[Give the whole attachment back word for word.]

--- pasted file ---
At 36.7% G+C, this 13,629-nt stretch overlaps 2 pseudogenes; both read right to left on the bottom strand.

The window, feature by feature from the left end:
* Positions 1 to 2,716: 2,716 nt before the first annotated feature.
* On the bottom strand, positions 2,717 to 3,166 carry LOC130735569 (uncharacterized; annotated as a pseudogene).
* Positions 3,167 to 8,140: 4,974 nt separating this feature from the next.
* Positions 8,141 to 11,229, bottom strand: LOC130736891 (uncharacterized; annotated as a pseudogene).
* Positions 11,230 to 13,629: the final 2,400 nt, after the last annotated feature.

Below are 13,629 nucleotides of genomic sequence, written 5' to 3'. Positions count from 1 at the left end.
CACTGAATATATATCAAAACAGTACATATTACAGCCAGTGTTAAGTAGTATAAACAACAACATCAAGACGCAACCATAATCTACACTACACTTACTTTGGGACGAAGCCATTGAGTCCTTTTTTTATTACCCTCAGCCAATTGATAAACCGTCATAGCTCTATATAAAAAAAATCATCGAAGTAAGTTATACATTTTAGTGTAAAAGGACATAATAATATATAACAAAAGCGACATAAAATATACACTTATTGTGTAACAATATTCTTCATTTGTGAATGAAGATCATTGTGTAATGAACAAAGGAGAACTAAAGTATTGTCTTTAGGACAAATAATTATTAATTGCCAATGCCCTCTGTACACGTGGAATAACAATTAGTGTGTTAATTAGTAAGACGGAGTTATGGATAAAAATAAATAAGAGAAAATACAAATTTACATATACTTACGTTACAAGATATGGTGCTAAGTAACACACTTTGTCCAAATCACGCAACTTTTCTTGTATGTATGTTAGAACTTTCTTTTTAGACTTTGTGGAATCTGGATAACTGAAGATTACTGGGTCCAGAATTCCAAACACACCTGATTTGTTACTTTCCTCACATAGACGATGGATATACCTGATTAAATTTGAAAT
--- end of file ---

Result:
At 36.7% G+C, this 13,629-nt stretch overlaps 2 pseudogenes; both read right to left on the bottom strand.

The window, feature by feature from the left end:
* Positions 1 to 2,716: 2,716 nt before the first annotated feature.
* On the bottom strand, positions 2,717 to 3,166 carry LOC130735569 (uncharacterized; annotated as a pseudogene).
* Positions 3,167 to 8,140: 4,974 nt separating this feature from the next.
* Positions 8,141 to 11,229, bottom strand: LOC130736891 (uncharacterized; annotated as a pseudogene).
* Positions 11,230 to 13,629: the final 2,400 nt, after the last annotated feature.

Below are 13,629 nucleotides of genomic sequence, written 5' to 3'. Positions count from 1 at the left end.
CACTGAATATATATCAAAACAGTACATATTACAGCCAGTGTTAAGTAGTATAAACAACAACATCAAGACGCAACCATAATCTACACTACACTTACTTTGGGACGAAGCCATTGAGTCCTTTTTTTATTACCCTCAGCCAATTGATAAACCGTCATAGCTCTATATAAAAAAAATCATCGAAGTAAGTTATACATTTTAGTGTAAAAGGACATAATAATATATAACAAAAGCGACATAAAATATACACTTATTGTGTAACAATATTCTTCATTTGTGAATGAAGATCATTGTGTAATGAACAAAGGAGAACTAAAGTATTGTCTTTAGGACAAATAATTATTAATTGCCAATGCCCTCTGTACACGTGGAATAACAATTAGTGTGTTAATTAGTAAGACGGAGTTATGGATAAAAATAAATAAGAGAAAATACAAATTTACATATACTTACGTTACAAGATATGGTGCTAAGTAACACACTTTGTCCAAATCACGCAACTTTTCTTGTATGTATGTTAGAACTTTCTTTTTAGACTTTGTGGAATCTGGATAACTGAAGATTACTGGGTCCAGAATTCCAAACACACCTGATTTGTTACTTTCCTCACATAGACGATGGATATACCTGATTAAATTTGAAAT